Any person who is outside any country of such person's nationality or, in the case of a person having no nationality, is outside any country in which such person last habitually resided, and who is unable or unwilling to return to, and is unable or unwilling to avail himself or herself of the protection of, that country because of persecution or a well-founded fear of persecution on account of race, religion, nationality, membership in a particular social group, or political opinion. 8 USCSection 208(a) of the Immigration and Nationality Act (Act), 8 U.S.C. S 1158(a), gives the Attorney General discretion to allow political asylum to any alien the Attorney General determines to be a "refugee" within the meaning of section 101(a)(42)(A) of the Act, 8 U.S.C. S 101(a)(42)(A).A refugee is defined as an alien unwilling to return to his or her country of origin "because of persecution or a well-founded fear of persecution on account of race, religion, nationality, membership in a particular social group, or political opinion." Id. To establish eligibility on the basis of a "well-founded fear of persecution," the alien's fear of persecution must be both subjectively genuine and objectively reasonable. Arriaga-Barrientos v. INS, 925 F.2d 1177, 1178 (9th Cir. 1991). "The objective component requires a showing by credible, direct, and specific evidence in the record, of facts that would support a reasonable fear of persecution." Id. at 1178-79. The applicant has the burden of making this showing. Fisher v. INS, 37 F.3d 1371, 1376 (9th Cir. 1994).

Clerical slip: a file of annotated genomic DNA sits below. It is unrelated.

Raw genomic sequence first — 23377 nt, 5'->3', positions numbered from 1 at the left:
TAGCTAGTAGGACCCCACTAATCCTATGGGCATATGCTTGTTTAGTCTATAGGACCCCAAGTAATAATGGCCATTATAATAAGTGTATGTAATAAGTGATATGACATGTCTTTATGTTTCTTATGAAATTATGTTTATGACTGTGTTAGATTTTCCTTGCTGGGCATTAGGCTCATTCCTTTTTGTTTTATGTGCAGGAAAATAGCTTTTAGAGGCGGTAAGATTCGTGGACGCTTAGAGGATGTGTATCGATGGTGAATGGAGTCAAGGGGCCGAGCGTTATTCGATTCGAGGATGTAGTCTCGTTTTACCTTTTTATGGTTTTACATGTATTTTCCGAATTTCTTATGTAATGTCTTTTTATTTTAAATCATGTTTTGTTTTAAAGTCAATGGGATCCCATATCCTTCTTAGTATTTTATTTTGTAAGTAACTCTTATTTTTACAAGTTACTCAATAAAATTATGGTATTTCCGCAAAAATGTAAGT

Section 243(h) of the Act, 8 U.S.C. S 1253(h), requires the Attorney General, subject to certain exceptions, to withhold deportation "if the Attorney General determines that such alien's life or freedom would be threatened . . . on account of race, religion, nationality, membership in a particular social group, or political opinion." Courts have held that an alien is statutorily eligible for such relief if he or she demonstrates a "clear probability of persecution." Arriaga-Barrientos, 925 F.2d at 1178. This standard is generally more stringent than the "well-founded fear " standard applicable to requests for asylum, and can be met only by showing that it is more likely than not that the alien will be persecuted if deported. Acewicz v. INS, 984 F.2d 1056, 1062 (9th Cir. 1993). Therefore, failure to satisfy the lesser standard of proof required to establish eligibility for asylum necessarily results in a failure to demonstrate eligibility for withholding of deportation as well. Arriaga-Barrientos, 925 F.2d at 1180.
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